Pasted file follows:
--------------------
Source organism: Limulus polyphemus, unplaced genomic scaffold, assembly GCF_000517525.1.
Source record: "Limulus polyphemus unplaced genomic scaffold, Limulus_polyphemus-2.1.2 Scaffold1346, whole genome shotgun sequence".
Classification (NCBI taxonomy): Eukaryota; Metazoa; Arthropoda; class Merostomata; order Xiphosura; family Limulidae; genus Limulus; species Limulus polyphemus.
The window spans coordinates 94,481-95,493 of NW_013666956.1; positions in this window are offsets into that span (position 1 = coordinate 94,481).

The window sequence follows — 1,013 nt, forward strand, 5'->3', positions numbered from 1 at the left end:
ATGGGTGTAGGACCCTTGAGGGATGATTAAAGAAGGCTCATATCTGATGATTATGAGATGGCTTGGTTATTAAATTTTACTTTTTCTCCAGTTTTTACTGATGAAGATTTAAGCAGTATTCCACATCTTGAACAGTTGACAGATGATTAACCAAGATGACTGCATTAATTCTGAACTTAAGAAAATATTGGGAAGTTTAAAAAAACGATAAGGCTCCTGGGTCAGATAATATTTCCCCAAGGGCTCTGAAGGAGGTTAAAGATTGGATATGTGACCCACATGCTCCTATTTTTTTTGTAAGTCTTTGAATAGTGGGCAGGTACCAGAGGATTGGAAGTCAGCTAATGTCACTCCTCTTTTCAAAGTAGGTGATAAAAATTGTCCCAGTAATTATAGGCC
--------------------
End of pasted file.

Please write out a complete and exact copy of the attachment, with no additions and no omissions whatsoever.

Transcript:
Source organism: Limulus polyphemus, unplaced genomic scaffold, assembly GCF_000517525.1.
Source record: "Limulus polyphemus unplaced genomic scaffold, Limulus_polyphemus-2.1.2 Scaffold1346, whole genome shotgun sequence".
Classification (NCBI taxonomy): Eukaryota; Metazoa; Arthropoda; class Merostomata; order Xiphosura; family Limulidae; genus Limulus; species Limulus polyphemus.
The window spans coordinates 94,481-95,493 of NW_013666956.1; positions in this window are offsets into that span (position 1 = coordinate 94,481).

The window sequence follows — 1,013 nt, forward strand, 5'->3', positions numbered from 1 at the left end:
ATGGGTGTAGGACCCTTGAGGGATGATTAAAGAAGGCTCATATCTGATGATTATGAGATGGCTTGGTTATTAAATTTTACTTTTTCTCCAGTTTTTACTGATGAAGATTTAAGCAGTATTCCACATCTTGAACAGTTGACAGATGATTAACCAAGATGACTGCATTAATTCTGAACTTAAGAAAATATTGGGAAGTTTAAAAAAACGATAAGGCTCCTGGGTCAGATAATATTTCCCCAAGGGCTCTGAAGGAGGTTAAAGATTGGATATGTGACCCACATGCTCCTATTTTTTTTGTAAGTCTTTGAATAGTGGGCAGGTACCAGAGGATTGGAAGTCAGCTAATGTCACTCCTCTTTTCAAAGTAGGTGATAAAAATTGTCCCAGTAATTATAGGCC